Responding to the COVID Economy: Part 1 – Understanding Supply and Demand Shocks

Media Statement by Dr. Ong Kian Ming, Member of Parliament for Bangi and Assistant Political Education Director for the Democratic Action Party (DAP) on the 25th of May, 2020

It has been more than 2 months since the 18th of March 2020, which was the start of the Movement Control Order (MCO) in Malaysia. The full extent of the negative economic impact domestically will not be known for a few months. But as we approach the 9th of June, 2020, and hopefully, the lifting of the Conditional Movement Control Order (MCMO), the country needs to have a comprehensive and substantive plan on reviving the economy and adjusting to the ‘new normal’. To be able to plan effectively, we must first understand the unprecedented impact of the COVID19 virus on the domestic and global economy, in terms of supply and demand shocks. Our understanding will shape the policy choices that are before us under a COVID Economy and how conventional economic and financial measures may work differently under a vastly changed economic structure. Without this understanding, we may run into the danger of adopting policy tools which are ineffective in a COVID economy,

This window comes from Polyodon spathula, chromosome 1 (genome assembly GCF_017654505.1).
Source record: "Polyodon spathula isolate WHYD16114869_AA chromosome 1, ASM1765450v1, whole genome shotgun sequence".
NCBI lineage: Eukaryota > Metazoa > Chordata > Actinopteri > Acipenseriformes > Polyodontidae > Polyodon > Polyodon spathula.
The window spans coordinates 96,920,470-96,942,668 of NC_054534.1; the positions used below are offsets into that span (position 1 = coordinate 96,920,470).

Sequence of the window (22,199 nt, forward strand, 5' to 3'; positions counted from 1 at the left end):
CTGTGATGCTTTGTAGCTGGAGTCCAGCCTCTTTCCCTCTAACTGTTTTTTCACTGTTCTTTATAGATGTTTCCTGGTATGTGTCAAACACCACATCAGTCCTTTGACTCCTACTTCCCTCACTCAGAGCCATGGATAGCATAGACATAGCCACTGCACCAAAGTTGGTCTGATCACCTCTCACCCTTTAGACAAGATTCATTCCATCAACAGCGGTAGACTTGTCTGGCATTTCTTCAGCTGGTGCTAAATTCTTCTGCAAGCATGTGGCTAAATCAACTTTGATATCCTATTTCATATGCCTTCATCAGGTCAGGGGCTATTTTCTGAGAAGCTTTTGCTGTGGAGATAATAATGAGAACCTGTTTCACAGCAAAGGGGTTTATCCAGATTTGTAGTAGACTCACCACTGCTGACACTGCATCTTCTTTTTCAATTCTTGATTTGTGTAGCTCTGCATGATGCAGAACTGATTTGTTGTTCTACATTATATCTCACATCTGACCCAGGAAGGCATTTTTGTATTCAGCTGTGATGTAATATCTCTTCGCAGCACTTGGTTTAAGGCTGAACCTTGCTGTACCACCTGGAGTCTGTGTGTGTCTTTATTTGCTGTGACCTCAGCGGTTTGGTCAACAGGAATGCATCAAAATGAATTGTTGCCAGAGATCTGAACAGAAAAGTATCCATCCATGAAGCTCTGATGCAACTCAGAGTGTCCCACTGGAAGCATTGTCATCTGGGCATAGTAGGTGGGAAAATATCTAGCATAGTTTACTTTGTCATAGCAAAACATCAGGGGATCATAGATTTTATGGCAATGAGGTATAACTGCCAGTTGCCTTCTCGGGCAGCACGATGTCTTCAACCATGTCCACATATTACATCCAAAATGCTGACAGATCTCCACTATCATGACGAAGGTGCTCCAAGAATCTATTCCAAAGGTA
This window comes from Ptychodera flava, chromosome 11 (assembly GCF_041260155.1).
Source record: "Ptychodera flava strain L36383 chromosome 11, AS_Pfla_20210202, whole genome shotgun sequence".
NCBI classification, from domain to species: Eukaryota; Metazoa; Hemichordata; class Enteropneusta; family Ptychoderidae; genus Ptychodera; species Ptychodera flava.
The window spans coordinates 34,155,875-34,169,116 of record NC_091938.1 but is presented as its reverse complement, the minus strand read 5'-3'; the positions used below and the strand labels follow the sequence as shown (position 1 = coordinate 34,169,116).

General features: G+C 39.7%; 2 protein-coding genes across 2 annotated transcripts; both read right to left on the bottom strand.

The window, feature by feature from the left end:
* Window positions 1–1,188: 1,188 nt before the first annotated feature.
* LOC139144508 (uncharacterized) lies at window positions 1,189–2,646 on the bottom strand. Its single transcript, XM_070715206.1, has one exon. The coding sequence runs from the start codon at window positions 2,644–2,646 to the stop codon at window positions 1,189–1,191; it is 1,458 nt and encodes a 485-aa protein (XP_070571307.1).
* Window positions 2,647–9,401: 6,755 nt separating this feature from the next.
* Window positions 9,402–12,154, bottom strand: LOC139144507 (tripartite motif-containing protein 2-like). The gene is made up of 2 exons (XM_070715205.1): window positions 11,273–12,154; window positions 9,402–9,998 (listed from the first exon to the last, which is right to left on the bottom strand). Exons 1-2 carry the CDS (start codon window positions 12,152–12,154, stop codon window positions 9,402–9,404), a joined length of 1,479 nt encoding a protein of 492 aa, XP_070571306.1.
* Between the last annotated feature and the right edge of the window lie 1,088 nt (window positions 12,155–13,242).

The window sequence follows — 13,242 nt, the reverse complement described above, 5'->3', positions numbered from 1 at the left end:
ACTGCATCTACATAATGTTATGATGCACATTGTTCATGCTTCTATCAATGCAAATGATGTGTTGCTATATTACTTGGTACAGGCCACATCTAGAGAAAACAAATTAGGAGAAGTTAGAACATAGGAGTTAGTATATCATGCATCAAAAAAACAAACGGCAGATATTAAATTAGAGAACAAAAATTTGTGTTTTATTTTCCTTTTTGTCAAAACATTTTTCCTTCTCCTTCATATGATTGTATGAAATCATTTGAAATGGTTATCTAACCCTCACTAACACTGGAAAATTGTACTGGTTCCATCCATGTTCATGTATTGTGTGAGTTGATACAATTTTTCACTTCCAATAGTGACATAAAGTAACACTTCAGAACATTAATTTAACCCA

The COVID virus resulted in a severe negative supply shock to China’s economy. And it has now spread to the rest of the world. We have had negative supply shocks in the past. The oil crisis in 1973 resulted in a quadrupling of oil prices which then led to petrol shortages, increases to the cost of production and high inflation. Natural disasters such as the tsunamis in the Indian Ocean in 2004 and the tsunami in Japan in 2011 which led to the Fukushima Daiichi nuclear disaster can also cause localised supply shocks.

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